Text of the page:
Armpits4August is No-Shave November For Feminists


Women across the world this August are abstaining from body hair removal in order to raise money for the charity Verity. Verity which works for people suffering from Polycystic Ovary Syndrome, of which excessive hair growth is a common symptom. The movement also encourages discussion on issues of social norms and impositions by the media regarding beauty, the nexus between femininity and body hair or lack thereof, and what is considered natural.

Adolescent girls are taught hair removal as part of transition to puberty, like using tampons. It's almost like a right of passage. Is hair removal just a question of convenience and hygiene? Or is it ascribing to a popular construct of femininity, a process to ensure that your physical appearance is socially endorsed to qualify as beautiful? Obviously, with a billion-dollar beauty industry, it is outlandish to expect women to believe that their natural state can be attractive. And of course, it is essential that the female body aspires to be attractive.

Very few women question the necessity of the act of hair removal; it is presumed that it needs to be done, and depending on your personal pain tolerance you choose between waxing, threading, razors, and cream, or lasers if you can afford it. And that's only removal. Don't forget the variety of underarm whitening creams you must treat your flawed bodies with. If you complain, you're reminded in a saintly tone of the price one must pay for beauty.

Celebrities like Julia Roberts and Drew Barrymore have made headlines after unshaven public appearances. While tabloids and audiences scrutinized and judged these moves, some with unmasked revulsion, incidents like these help in legitimising the exercise of choice of over one's body in a culture obsessed with celebrity role models. 

This brings us to the core of the body hair debate: choice. This drawing from Tumblr neatly summarises issue. To shave or not is a personal choice, and either choice is equally legitimate. That's a sound perspective, if not for the fact that one choice is simply easier and conducive to social acceptance whereas the other can simply label you as a freak. How much of our choices are actually free will, and how much is social conditioning disguising itself as individual choice? It is difficult for women, especially growing girls, to exercise that kind of choice, where their role models at home and in the media label hair growth as unsightly and dirty and where men stereotype feminists as unshaven, man-hating, and ugly. Many women are absolutely comfortable with their body hair unless they need to  expose themselves in a public space or during sexual activity, and they then choose to remove the offending hair. So who are they shaving for? For themselves, for men, or for the billboard advertising the latest painless device?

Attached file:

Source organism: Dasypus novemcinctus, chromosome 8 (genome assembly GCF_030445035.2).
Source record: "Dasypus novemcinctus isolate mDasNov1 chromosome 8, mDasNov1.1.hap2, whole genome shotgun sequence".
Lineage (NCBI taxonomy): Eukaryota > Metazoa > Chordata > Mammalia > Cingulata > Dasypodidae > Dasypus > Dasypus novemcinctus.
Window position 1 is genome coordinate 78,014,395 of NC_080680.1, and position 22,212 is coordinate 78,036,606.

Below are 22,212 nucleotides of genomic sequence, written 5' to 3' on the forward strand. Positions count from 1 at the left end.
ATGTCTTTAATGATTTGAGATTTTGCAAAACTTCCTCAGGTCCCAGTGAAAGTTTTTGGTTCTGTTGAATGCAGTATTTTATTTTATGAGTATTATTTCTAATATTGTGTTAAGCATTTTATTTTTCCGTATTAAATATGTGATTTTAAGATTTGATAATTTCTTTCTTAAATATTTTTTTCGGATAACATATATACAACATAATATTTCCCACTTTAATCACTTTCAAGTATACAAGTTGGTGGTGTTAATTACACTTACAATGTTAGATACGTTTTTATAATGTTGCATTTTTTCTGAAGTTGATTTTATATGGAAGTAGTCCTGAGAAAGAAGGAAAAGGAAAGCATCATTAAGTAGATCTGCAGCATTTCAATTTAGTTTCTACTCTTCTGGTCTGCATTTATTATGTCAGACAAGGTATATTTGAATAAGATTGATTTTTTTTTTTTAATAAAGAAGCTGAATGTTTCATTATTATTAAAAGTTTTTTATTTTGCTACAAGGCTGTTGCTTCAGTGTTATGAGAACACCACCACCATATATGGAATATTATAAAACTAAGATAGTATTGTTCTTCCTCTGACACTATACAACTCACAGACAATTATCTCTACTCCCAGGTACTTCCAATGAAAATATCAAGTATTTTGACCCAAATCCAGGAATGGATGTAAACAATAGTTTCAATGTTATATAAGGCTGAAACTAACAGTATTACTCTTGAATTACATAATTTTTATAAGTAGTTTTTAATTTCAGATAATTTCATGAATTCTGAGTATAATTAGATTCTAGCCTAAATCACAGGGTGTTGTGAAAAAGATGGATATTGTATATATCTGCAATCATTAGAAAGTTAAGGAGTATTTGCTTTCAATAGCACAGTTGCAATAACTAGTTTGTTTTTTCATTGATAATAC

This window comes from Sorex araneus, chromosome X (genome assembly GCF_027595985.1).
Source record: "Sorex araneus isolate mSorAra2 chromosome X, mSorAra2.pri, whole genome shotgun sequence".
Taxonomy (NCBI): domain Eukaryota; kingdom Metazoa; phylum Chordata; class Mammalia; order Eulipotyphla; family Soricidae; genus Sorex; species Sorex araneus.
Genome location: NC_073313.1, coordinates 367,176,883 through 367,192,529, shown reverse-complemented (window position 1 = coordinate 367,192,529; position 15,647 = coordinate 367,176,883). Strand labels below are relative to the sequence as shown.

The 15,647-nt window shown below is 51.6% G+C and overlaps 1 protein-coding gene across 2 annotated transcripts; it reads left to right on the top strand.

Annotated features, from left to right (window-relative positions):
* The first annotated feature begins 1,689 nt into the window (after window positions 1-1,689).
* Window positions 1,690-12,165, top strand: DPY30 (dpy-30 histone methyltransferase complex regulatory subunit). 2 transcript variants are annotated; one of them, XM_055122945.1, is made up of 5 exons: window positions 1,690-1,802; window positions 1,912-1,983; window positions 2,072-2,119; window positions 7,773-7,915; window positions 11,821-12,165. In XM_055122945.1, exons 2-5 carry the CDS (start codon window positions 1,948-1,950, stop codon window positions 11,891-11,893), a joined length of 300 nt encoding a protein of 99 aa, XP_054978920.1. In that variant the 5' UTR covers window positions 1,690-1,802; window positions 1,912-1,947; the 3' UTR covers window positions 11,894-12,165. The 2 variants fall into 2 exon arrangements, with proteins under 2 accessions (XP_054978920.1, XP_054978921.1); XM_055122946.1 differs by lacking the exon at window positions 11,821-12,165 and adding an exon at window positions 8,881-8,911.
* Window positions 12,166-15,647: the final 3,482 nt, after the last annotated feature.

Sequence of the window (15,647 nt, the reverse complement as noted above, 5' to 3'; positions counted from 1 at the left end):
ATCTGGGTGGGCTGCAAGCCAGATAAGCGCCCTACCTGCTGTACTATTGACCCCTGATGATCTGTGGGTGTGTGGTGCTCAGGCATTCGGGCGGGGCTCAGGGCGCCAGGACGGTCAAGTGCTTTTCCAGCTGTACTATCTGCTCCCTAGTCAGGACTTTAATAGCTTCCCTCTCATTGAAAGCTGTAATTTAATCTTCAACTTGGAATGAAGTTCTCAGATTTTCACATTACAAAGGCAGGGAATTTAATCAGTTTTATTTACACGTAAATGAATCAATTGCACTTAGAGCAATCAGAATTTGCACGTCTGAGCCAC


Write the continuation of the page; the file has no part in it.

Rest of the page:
Apart from choice, there exists the questioon of equality. However much we might say that men and women both have a right to choose what to do with their bodies, it is true that men will never have to face public censure for those choices. Many men expect  their partners to be hairless, but find the idea of reciprocal hair removal absurd. This sort of double standard, although devoid of explicit sexism, is highly problematic. 

On the other hand, there are several portals and fora which actively celebrate female body hair and cater to a section of men who find body hair sensual and attractive on women. Some well-intentioned websites advice women to embrace their natural state, because men find body hair attractive, because it releases pheromones and such. I find this akin to the Real Men Like Curves, Only Dogs Go For Bones slogan that champions healthy body image. Trying to popularize normal female physical characteristics by presenting them as being appealing to the male eye is counterproductive. Individual likes and dislikes must not be mandated at all. Curves and hair cannot be given that kind of importance within the ambit of identity.

It's hair. Keratin. It grows, like fingernails. If you like your fingernails long, don't cut them. If you don't like hair on your arms, shave it. Don't be forced into something you're personally uncomfortable with, or have been always led to believe is a necessity. Shaving is not a requisite like medication. If you prefer that your partner shaves, be prepared for the idea of demonstrating that standard uniformly. If you prefer otherwise, don't let social norms dictate that you modify those preferences. The key is to make a choice, with full knowledge of what either choice entails, exercising complete agency, and shave if it makes you happy, irrespective of whether it's a choice you're supposed to make. If you want to go swimming on a good day, don't change your plans only because you forgot to wax this month.

So, ladies, are you shaving your armpits this August?